Redevelopment is going to happen regardless, said Ellouise Patton, executive director of Young Community Developers, Inc.

"We have a choice to be included in the process or to let the redevelopers have their way with the community," Patton said.

Sponsored by Maxwell, the $188 million plan will develop 1,437 acres of southeast San Francisco, said Tom Evans, lead planner from the San Francisco Redevelopment Agency. The plan includes programs focused on affordable housing, local business development, and community improvement.

The Board of Supervisors approved a resolution to develop the South Bayshore plan in 1995, Evans said. The community developed the Bayview Hunters Point Project Area Committee in 1997 with 21 community representatives to oversee the plan's creation. The committee developed the Concept Plan in 2000 and the Framework Housing Plan, which was a guiding document for housing policies in the area. The Project Area Committee adopted a draft version of the redevelopment plan in October 2004.

The redevelopment plan calls for the establishment of 3,700 new housing units. 925 would be affordable housing units through an inclusionary housing policy. It will help businesses on Third Street improve façade and store fronts and a local workforce hiring program, Evans said. A streetscape component of the plan has street repairs for Third Street, Innes Avenue, Carroll Avenue and Bayshore Boulevard.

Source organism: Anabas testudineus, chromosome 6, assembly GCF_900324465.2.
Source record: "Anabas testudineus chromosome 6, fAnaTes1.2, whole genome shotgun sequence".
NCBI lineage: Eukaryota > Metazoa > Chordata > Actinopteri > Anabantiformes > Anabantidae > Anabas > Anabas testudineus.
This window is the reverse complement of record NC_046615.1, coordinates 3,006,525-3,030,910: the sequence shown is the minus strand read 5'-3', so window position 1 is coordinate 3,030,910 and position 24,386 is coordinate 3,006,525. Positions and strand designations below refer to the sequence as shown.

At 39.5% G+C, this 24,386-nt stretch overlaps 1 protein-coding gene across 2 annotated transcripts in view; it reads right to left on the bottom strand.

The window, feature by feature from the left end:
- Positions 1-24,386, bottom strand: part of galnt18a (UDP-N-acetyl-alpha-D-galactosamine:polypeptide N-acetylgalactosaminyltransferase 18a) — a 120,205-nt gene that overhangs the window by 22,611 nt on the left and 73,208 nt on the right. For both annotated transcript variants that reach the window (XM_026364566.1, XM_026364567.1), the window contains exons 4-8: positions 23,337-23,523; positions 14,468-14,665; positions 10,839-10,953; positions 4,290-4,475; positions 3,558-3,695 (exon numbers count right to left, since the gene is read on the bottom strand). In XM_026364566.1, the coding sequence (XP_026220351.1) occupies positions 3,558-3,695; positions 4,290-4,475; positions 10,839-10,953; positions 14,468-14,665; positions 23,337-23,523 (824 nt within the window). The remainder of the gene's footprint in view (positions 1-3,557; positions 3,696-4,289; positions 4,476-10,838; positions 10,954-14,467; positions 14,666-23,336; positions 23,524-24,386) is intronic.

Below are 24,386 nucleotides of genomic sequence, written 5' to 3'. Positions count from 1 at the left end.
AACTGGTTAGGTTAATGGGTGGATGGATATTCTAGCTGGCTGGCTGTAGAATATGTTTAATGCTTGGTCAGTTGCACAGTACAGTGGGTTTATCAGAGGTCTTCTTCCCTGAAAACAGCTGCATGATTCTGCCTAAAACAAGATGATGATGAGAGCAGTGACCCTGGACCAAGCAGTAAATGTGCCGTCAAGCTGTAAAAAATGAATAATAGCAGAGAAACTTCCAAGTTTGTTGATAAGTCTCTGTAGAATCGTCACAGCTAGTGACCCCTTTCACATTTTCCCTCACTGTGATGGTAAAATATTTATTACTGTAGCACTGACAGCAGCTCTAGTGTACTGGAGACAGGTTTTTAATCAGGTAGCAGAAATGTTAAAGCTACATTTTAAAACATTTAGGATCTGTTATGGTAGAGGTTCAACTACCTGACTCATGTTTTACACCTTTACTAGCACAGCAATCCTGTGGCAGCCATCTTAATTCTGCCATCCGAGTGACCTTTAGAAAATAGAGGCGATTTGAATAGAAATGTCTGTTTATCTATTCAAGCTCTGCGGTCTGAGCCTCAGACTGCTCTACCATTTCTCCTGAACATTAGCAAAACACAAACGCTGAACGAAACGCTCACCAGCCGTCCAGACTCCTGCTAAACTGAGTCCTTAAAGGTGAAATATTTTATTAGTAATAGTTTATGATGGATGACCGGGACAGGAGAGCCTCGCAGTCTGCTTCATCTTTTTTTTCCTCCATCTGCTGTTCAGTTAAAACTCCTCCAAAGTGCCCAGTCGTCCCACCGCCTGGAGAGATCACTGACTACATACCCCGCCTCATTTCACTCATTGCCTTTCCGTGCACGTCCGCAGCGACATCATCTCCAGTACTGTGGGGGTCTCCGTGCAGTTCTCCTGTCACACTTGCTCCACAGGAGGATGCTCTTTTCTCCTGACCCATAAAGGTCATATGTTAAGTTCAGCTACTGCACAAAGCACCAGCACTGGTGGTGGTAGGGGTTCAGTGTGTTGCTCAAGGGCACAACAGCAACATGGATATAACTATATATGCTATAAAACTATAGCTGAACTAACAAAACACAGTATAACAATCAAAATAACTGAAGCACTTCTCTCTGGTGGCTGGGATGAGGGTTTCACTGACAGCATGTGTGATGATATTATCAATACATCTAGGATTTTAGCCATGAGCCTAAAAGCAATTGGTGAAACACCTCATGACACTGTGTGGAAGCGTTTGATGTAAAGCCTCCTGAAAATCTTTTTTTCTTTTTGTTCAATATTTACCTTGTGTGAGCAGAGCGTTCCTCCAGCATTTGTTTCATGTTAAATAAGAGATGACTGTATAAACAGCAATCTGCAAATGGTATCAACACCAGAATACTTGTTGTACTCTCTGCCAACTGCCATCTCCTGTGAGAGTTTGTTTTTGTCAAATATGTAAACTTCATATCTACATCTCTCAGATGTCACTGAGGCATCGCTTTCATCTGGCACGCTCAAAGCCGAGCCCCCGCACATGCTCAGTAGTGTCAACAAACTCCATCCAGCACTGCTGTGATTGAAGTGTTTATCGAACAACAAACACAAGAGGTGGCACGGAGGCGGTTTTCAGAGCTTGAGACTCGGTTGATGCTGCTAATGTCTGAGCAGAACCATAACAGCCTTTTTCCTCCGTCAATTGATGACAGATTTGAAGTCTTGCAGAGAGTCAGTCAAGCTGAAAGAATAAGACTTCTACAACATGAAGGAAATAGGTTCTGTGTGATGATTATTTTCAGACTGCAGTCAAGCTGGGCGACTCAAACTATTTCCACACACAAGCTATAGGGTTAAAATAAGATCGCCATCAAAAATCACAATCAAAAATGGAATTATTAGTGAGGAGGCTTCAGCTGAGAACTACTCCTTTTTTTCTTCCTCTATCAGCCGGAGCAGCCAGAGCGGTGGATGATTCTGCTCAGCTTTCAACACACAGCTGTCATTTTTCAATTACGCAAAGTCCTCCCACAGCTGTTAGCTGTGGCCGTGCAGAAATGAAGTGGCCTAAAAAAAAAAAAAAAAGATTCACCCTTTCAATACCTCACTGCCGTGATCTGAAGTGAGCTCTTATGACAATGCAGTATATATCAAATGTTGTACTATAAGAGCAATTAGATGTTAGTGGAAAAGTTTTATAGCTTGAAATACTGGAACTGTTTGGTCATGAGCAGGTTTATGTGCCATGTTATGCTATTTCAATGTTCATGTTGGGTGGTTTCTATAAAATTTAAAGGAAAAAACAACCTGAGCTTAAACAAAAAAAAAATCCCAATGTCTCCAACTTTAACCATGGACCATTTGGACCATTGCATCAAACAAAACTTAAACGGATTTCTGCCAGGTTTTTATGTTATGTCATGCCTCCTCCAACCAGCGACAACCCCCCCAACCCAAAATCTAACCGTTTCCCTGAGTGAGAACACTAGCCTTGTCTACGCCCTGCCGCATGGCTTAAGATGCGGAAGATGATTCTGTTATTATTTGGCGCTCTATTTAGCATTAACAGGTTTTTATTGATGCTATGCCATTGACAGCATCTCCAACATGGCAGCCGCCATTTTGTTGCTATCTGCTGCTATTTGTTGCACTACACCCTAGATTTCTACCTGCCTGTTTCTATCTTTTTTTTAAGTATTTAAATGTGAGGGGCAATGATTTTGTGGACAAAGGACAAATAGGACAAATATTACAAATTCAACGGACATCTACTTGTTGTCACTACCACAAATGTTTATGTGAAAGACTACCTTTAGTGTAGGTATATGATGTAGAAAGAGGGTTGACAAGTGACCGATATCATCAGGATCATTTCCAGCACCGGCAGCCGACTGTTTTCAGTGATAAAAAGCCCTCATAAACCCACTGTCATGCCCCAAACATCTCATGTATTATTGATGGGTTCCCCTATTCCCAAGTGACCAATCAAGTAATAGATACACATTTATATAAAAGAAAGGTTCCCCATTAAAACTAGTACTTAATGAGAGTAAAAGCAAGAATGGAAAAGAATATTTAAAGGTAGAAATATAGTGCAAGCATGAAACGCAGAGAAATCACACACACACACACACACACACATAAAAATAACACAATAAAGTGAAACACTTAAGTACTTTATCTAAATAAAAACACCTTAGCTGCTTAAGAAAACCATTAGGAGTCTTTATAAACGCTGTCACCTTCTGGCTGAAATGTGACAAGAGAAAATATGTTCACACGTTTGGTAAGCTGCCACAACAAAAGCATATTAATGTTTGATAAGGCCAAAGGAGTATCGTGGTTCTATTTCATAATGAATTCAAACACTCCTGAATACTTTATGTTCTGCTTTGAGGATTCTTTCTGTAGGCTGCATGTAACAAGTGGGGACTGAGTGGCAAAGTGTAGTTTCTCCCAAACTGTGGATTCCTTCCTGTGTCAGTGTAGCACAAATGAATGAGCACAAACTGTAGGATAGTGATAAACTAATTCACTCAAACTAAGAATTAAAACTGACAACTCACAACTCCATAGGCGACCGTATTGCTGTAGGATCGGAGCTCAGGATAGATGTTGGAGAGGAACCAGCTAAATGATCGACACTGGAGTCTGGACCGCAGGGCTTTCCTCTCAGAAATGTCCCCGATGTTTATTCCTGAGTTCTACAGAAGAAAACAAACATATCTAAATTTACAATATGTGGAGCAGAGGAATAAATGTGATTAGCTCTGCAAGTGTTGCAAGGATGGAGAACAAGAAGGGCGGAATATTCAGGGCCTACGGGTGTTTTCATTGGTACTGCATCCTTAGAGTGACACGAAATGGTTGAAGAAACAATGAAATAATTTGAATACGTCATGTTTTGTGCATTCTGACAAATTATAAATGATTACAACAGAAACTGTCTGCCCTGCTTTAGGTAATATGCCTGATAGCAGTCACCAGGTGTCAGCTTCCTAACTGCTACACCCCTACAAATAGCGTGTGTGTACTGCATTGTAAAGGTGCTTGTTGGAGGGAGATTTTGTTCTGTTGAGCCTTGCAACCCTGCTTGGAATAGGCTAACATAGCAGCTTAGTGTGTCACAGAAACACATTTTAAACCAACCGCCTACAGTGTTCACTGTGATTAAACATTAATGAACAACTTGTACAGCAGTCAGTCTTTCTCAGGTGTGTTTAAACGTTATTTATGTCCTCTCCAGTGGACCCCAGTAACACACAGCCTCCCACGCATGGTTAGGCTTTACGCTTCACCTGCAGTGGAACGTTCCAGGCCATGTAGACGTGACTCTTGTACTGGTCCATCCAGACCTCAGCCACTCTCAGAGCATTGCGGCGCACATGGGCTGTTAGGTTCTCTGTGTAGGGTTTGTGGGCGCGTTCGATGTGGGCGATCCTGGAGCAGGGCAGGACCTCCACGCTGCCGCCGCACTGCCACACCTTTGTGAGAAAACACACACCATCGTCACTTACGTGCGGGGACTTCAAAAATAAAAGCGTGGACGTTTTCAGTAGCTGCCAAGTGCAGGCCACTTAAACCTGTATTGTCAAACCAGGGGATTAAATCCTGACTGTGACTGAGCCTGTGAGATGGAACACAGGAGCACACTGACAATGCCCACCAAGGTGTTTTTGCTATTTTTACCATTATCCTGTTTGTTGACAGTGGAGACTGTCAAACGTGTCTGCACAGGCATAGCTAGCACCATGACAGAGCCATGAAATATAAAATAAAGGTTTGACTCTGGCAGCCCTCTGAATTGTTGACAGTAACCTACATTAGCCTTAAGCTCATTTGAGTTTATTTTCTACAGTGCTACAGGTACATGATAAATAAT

The redevelopment plan would be financed through the San Francisco Redevelopment Agency through a combination of tax increment revenues and the issuing of tax allocation bonds, according to the budget analyst's memo. An estimated $131 million of tax revenues from Bayview Hunters Point area that would have gone to the city's general fund will instead fund the Redevelopment plan.

The estimated income of the plan is $293 million in income tax revenues over the 45 years of the redevelopment plan, city controller Ed Harrington said. Approximately $28.6 million would come from the new Candlestick Stadium and shopping mall if they are built.